Aug 19, 2008 rated it it was ok  ·  review of another edition
OK. I learned some productivity tips for minimizing electronic distractions. I found the made up words distracting though.
Suzanne Arcand
Disapointed. Rather superficial and not very useful.
Apr 03, 2016 rated it it was amazing  ·  review of another edition
Great book! It starts with an explanation of the problem, continues with a lot of good and useful advice, and finishes on a more philosophical and expansive note. I definitely want to read more from Dr. Hallowell, so it is a good thing that he has written a few books. He has a great perspective and a nice easygoing style.

While the advice does consist mainly of the obvious, that you have to be able to say no, he does go pretty far beyond that with a lot of detailed advice, so this is like
Blog on Books
Mar 29, 2010 rated it liked it
Ever wonder how you get through the day in the modern high-tech communications world in which we live? If Blackberrys, PDAs, voice mail, text messaging, e-mails, longer workdays and information overflow are making you crazy, Dr. Hallowell has some news for you. (like, for starters, you're not alone.) This Massachusetts author and ADD psychiatrist, begins by taking you through a rather extensive, yet easy-to-read, analysis of the current trends that have foisted themselves on society through ...more
Feb 24, 2008 rated it really liked it  ·  review of another edition
So, ti's to return to some easier reading. CrazyBusy talks about the frantic modern life which makes us go faster but falling farther behind. It's a subject I think that all of us can relate to on some level.

Edward takes us through some humorous examples of our modern life. They are fun and see ourselves and hopefully laugh at ourselves. He then starts pointing out a strategies to get a hold of our life ... like a time budget.

We hear about financial budgets and diet diaries but not time budgets.
A.C. Bauch
i've read a couple of hallowell's other books on add/adhd, so i expected that i'd like this one as well. love how the book is written in an "add/adhd" (in this case, crazybusy, i guess) friendly way--nice, short chapters.

apparently i needed to read this book more than i realized. i got so busy that it took me almost four months to finally finish it! however, i guess that now was the time for me to seriously consider what i'm doing with my life, especially my time, which i notoriously squander
Um, I'm too busy to read this?

Tidbits I did pull out of this before I returned it to the library:

At the heart of making the most of life today is the ability to treasure and protect your connections to what you care most about: people, places, activities, pets, a spiritual connection, a piece of music, even objects that are dear to you. But you must not have too many connections or none will flourish. Pick the ones that matter most to you and nourish them religiously; make that your top
Aug 11, 2013 rated it liked it  ·  review of another edition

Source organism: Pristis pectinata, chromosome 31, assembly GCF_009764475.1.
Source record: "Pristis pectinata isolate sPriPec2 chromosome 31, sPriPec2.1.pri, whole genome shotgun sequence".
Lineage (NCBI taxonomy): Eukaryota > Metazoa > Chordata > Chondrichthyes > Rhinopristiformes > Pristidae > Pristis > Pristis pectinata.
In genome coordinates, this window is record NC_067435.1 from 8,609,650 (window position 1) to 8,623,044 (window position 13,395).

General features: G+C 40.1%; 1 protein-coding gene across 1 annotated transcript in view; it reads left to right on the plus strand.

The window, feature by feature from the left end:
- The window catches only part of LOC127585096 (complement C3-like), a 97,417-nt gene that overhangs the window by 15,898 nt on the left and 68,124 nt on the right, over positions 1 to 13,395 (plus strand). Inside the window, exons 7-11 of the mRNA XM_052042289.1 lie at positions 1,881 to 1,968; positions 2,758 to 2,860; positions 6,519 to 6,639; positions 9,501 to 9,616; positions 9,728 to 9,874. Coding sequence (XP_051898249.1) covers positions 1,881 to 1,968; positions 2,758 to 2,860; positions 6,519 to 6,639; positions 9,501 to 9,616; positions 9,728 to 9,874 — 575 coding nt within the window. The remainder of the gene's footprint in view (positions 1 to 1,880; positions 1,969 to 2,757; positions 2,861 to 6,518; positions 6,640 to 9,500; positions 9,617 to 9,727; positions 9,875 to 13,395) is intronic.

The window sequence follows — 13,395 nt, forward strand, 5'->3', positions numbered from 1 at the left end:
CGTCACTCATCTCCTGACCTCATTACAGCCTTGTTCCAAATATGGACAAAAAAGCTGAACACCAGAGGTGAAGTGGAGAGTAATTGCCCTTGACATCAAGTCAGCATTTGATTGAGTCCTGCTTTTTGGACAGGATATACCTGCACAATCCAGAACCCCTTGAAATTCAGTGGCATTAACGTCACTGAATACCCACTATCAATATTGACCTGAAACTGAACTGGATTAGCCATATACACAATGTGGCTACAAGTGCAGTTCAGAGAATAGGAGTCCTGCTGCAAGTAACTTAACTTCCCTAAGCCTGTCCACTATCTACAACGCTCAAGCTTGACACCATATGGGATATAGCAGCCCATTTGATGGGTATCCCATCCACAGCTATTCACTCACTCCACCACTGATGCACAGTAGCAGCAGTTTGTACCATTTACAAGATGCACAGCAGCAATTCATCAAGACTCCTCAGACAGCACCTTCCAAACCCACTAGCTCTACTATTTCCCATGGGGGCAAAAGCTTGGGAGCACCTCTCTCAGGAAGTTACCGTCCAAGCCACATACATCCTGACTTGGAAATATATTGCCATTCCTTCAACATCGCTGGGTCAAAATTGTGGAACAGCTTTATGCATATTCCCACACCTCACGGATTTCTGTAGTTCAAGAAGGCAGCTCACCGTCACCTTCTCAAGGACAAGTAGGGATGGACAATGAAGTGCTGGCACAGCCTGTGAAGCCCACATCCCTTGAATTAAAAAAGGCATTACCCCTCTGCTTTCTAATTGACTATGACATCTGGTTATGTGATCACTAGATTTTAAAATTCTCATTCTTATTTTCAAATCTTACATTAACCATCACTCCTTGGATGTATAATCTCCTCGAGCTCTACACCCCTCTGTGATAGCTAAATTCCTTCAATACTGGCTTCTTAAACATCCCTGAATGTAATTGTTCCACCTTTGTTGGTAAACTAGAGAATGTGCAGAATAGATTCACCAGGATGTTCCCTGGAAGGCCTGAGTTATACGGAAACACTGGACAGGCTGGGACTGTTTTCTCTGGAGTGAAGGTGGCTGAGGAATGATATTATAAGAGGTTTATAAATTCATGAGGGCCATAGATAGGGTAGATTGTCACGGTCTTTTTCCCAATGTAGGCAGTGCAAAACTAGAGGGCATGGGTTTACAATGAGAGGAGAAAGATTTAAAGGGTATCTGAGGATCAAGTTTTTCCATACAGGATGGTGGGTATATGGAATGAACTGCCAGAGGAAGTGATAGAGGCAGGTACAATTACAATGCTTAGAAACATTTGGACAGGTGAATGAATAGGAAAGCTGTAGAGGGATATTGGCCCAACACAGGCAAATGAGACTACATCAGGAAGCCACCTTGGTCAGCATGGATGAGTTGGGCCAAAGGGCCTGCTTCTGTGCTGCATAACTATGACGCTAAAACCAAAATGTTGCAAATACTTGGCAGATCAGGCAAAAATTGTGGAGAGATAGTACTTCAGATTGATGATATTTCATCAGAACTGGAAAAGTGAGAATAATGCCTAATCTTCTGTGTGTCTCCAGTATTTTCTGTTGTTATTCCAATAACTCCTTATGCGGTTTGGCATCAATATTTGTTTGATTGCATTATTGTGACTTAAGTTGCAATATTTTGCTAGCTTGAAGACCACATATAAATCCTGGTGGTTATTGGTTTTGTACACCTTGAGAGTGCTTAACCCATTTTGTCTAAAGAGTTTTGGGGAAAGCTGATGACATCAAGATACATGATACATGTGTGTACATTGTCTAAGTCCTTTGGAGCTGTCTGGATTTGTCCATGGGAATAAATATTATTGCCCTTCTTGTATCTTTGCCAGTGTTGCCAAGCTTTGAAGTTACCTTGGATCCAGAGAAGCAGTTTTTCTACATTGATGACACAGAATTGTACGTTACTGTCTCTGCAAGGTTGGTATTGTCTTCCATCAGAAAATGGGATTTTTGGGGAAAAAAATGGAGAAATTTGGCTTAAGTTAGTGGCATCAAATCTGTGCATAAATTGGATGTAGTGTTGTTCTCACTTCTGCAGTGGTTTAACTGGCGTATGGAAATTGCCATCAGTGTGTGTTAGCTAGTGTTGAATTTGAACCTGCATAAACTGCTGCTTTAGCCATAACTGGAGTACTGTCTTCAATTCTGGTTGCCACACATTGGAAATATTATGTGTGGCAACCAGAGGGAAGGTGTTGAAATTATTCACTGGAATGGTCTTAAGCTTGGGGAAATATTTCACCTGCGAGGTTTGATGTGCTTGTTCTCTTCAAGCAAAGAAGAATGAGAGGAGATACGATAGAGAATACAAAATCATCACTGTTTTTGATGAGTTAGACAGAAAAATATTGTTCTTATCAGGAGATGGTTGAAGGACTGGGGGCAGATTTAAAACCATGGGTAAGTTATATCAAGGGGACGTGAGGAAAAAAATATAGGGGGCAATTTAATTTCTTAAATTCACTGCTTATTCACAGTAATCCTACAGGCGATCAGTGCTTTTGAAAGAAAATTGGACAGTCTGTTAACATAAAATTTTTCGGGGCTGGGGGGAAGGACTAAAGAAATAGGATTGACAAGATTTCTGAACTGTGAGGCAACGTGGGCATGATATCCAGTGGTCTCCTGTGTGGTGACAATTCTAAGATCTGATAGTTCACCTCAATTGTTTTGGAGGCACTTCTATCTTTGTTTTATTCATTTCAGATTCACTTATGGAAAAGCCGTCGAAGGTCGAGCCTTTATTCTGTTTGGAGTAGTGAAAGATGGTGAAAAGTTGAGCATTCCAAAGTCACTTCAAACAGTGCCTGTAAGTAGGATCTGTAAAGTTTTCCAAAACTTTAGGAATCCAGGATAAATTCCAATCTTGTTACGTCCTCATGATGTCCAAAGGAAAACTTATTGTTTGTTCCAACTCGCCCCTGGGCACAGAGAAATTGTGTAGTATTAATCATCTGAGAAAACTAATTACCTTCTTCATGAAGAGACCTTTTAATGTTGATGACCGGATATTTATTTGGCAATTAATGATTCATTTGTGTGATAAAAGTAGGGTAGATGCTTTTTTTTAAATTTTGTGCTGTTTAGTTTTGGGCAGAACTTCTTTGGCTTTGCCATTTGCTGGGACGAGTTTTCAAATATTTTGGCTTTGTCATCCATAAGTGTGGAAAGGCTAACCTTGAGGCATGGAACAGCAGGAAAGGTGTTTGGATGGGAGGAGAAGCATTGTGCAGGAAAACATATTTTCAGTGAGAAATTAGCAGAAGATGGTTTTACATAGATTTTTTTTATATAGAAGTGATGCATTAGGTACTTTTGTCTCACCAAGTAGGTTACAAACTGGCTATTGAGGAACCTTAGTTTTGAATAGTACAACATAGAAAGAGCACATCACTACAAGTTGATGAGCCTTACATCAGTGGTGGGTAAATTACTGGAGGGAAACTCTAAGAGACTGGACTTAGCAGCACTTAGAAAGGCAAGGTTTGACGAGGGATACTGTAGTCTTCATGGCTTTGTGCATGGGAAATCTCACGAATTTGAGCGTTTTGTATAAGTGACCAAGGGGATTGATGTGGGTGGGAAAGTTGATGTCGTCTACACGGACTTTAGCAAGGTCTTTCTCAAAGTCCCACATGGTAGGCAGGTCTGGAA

This book came highly recommended and although I liked it and agreed with much of what the author had to say, I felt that it was repetitive and would have benefited from an inclusion of more practical advice earlier in the book. It spent a lot of time validating the fact that "we" are crazy busy but I knew that when I picked the book up.
What have I done differently since I began reading the book?
1. unsubscribed to several emails that I do not need to receive either because they
a. send too many
April WW
Aug 31, 2009 rated it really liked it
My work has a Life Long Learner's book club and I joined it when I saw them about to start this book...figured it couldn't hurt! Funny to see a book about this because I've been saying for years that everyone in our society has ADD now because of the way things come at us and the way we are expected to react to all of the input. Not sure if or how reading about it is going to help but if nothing else, misery loves company. haha

Update 9/9/09: I am laughing at the fact that having a reading
This book was published in 2007, but I think it is even more relevant today, especially "screen sucking." I had been thinking about canceling cable, and finally did it after reading this one. Though I didn't do the full run down of how I spend every waking minute, I think people might be surprised how much time they spend on the computer/smartphone/tablet and watching TV and how little pay off there is from it. I'm using a computer as I type this so I am not totally cutting this out of my life, ...more
Mark Stalcup
Jan 08, 2010 rated it it was amazing  ·  review of another edition
Snagged this book for a buck, the aftermath of a love affair with a lovely little optimist whose self-help shelves were multitudinous. She offset my relentless pessimism and lectured me often on eating better, setting up boundaries, taking up zen meditation seriously and trying yoga, all that fun stuff. Given that my life tends to run at 120 mph, I take on too much work - often to avoid dealing with other, depressing stuff and to glean the filthy lucre I need to pay the vultures - this book was ...more
Apr 10, 2012 rated it did not like it  ·  review of another edition
Skimming is the way to read this book or it will be one more things added to your crazy-business!